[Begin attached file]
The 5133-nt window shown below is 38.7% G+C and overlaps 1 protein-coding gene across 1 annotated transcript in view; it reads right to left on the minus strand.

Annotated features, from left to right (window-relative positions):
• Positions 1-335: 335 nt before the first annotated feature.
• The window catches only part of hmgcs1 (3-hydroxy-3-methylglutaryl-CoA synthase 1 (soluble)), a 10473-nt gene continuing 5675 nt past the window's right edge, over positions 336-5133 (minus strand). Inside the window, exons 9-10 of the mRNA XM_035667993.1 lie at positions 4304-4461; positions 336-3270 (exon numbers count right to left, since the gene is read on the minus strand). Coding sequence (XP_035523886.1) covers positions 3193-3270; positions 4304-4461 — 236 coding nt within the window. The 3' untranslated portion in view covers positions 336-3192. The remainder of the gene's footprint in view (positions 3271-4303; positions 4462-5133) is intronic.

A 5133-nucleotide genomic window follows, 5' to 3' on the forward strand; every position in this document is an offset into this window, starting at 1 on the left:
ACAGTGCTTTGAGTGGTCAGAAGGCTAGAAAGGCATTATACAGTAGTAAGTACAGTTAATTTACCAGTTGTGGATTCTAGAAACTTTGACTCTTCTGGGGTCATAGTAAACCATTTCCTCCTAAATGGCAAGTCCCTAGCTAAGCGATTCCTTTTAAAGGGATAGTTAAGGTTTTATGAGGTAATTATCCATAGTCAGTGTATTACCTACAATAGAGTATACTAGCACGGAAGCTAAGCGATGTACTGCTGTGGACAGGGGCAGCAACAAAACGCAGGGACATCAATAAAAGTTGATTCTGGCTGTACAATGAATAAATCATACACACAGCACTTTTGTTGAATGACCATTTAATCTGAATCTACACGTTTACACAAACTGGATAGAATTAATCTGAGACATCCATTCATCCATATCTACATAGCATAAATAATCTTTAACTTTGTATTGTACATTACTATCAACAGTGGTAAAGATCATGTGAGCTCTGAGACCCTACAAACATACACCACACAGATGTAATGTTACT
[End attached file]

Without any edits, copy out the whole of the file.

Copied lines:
The 5133-nt window shown below is 38.7% G+C and overlaps 1 protein-coding gene across 1 annotated transcript in view; it reads right to left on the minus strand.

Annotated features, from left to right (window-relative positions):
• Positions 1-335: 335 nt before the first annotated feature.
• The window catches only part of hmgcs1 (3-hydroxy-3-methylglutaryl-CoA synthase 1 (soluble)), a 10473-nt gene continuing 5675 nt past the window's right edge, over positions 336-5133 (minus strand). Inside the window, exons 9-10 of the mRNA XM_035667993.1 lie at positions 4304-4461; positions 336-3270 (exon numbers count right to left, since the gene is read on the minus strand). Coding sequence (XP_035523886.1) covers positions 3193-3270; positions 4304-4461 — 236 coding nt within the window. The 3' untranslated portion in view covers positions 336-3192. The remainder of the gene's footprint in view (positions 3271-4303; positions 4462-5133) is intronic.

A 5133-nucleotide genomic window follows, 5' to 3' on the forward strand; every position in this document is an offset into this window, starting at 1 on the left:
ACAGTGCTTTGAGTGGTCAGAAGGCTAGAAAGGCATTATACAGTAGTAAGTACAGTTAATTTACCAGTTGTGGATTCTAGAAACTTTGACTCTTCTGGGGTCATAGTAAACCATTTCCTCCTAAATGGCAAGTCCCTAGCTAAGCGATTCCTTTTAAAGGGATAGTTAAGGTTTTATGAGGTAATTATCCATAGTCAGTGTATTACCTACAATAGAGTATACTAGCACGGAAGCTAAGCGATGTACTGCTGTGGACAGGGGCAGCAACAAAACGCAGGGACATCAATAAAAGTTGATTCTGGCTGTACAATGAATAAATCATACACACAGCACTTTTGTTGAATGACCATTTAATCTGAATCTACACGTTTACACAAACTGGATAGAATTAATCTGAGACATCCATTCATCCATATCTACATAGCATAAATAATCTTTAACTTTGTATTGTACATTACTATCAACAGTGGTAAAGATCATGTGAGCTCTGAGACCCTACAAACATACACCACACAGATGTAATGTTACT